The law of diminishing returns brings the inevitability of repeat sightings and has checked the momentum of the combined beats’ list for June. Despite recording 370 species during the month, the list total has advanced by just 45. As at June 30th, it stands at 1796.
Just to confuse things a little, only 14 new species were recorded since June 1st. A late submission from May boosted last month’s total after publication and life is just too short to issue a correction. However, if the summer doldrums bite next month, we may be able to individually acknowledge the new entrants.
It is said that you should never have a favourite amongst your children. The same can be said of 10,000 Birds beat writers, but we are not as sensitive on the whole. We are used to rejection and accolades are often difficult to cope with. However, my personal favourite for the third month running is Dragan (cope with that), who continues to share his sightings as he goes along. Imagine that, Mike! I am delighted to say that despite her initial reluctance to embrace eBird, Clare was the most productive beat this month, responsible for nearly all of the new stuff.
Next month, there will be a sweepstake open to all 10,000 Birds readers. Which beat will make the biggest contribution between July 1st and 31st? Call Corey to register for the sweepstake and he will allocate your beat. He is up late most nights, so call any time.
It is a dream, nay, a mission statement of 10,000 Birds to see as many of the World’s birds as possible. A Strickerian task for an individual, but the combined eyes and optics of beat writers around the globe might be able to make a fair fist of it.
Thus, a combined list of current beat writers will be compiled to see how many birds, weird and wonderful, common or unusual we can find between us. All birds are equal on this list; parking lot birds or pelagic species, breeders or fly-overs, all will be accorded the same status and each shall be worth 1 credit on the list. There may be a bit of backroom competition by the beats as only the first of the species will be noted on the list, but with a little delving, there is more information here than we first realised.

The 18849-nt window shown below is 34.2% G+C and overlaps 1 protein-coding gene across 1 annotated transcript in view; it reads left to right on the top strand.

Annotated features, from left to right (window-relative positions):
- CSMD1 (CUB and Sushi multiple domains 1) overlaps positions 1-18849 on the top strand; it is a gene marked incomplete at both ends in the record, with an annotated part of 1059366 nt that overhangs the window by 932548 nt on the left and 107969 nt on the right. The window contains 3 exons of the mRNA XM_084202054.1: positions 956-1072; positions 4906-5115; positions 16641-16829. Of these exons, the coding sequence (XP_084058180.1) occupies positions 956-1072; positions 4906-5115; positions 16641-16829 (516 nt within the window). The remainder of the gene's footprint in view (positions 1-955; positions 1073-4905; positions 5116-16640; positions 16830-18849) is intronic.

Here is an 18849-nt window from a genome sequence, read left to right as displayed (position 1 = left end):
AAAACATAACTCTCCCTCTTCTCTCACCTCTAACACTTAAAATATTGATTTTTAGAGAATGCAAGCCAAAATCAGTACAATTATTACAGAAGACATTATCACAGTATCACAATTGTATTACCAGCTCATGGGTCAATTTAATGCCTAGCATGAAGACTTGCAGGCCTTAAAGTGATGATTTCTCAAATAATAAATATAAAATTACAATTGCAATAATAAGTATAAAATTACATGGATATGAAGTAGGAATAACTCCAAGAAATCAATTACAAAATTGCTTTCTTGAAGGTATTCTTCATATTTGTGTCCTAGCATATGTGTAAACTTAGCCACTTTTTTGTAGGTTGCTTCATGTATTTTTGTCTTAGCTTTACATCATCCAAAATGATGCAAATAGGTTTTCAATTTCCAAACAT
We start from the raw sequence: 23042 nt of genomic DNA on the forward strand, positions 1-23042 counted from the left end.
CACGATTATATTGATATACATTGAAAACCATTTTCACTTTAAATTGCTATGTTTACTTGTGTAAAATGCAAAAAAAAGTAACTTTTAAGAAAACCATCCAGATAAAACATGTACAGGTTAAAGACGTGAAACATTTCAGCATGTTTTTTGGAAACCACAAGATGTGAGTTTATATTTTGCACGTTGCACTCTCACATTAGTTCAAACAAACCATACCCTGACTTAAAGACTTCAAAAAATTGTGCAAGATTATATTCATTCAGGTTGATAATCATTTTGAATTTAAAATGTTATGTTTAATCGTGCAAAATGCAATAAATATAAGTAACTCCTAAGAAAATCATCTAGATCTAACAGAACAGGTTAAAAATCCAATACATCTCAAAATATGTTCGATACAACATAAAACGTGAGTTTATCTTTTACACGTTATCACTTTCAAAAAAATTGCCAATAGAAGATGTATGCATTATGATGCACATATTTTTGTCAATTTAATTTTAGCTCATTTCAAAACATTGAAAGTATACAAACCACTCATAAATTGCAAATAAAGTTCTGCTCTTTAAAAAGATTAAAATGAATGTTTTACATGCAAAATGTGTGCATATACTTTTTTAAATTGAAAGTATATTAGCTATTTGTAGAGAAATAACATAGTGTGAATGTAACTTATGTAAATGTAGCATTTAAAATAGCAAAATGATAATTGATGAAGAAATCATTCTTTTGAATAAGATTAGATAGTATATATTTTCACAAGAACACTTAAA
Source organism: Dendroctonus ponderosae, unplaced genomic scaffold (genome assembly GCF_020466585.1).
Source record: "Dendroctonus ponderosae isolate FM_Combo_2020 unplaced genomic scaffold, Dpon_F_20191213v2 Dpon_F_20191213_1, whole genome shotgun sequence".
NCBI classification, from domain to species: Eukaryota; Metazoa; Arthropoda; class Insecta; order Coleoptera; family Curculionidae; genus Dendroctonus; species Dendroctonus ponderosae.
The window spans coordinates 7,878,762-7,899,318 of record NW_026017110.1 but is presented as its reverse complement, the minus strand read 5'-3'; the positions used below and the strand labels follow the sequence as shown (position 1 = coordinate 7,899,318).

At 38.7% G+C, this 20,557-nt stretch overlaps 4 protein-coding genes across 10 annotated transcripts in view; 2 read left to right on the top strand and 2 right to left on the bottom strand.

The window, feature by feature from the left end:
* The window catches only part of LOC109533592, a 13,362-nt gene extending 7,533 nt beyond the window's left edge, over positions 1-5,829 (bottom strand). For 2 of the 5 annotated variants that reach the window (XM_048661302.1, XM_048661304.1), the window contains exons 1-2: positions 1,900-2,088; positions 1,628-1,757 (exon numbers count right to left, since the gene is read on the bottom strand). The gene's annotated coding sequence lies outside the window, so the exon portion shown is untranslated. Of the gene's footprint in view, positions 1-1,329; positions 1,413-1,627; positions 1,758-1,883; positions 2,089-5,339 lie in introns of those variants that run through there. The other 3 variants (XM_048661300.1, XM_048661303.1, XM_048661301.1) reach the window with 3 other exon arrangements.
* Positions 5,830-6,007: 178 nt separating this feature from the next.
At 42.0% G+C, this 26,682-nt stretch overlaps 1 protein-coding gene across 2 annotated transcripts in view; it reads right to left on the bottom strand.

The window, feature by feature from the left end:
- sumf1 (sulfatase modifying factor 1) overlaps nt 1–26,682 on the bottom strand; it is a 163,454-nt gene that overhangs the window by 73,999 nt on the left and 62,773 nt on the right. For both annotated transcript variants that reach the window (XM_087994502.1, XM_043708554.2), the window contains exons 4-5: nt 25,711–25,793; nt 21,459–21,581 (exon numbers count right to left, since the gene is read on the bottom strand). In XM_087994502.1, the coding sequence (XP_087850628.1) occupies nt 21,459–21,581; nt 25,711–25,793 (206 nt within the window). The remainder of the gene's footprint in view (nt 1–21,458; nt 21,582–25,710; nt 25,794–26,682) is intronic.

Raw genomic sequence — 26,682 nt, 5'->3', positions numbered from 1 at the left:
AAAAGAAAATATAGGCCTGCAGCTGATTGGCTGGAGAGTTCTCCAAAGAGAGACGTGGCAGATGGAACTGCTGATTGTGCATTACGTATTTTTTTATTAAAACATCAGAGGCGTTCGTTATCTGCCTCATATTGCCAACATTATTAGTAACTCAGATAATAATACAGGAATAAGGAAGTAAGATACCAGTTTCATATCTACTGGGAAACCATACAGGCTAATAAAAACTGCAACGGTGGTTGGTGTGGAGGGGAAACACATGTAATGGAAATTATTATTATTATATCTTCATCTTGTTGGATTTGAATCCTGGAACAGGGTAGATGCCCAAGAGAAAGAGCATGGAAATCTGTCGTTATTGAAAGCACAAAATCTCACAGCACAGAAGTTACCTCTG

Unexpectedly, every entry can be highlighted as a link. So if you wish to check how many Mallards have been seen by the beats you can. Should the fancy take you, you could call up a 10,000 Birds life list (from 2016 onwards (backdating has not been ruled out, but logistics make it unlikely) for a particular location or simply study the rest of the checklist from which the link was chosen.
This is not an exhaustive list as a few of the beats do not use compatible listing software, or have reservations about revealing sightings of sensitive birds. Others, by their own admission, are Luddites and believe that the pinnacle of human technological achievement was reached on the day that man first bound a notebook in moleskin. Still, the list will be as complete as we can keep it and will be updated on the first Saturday of every month.
The Management and beats at 10,000 Birds send a big hat tip and a collective thank you to eBird for their facility which allows us to easily register the beat sightings into a joint account.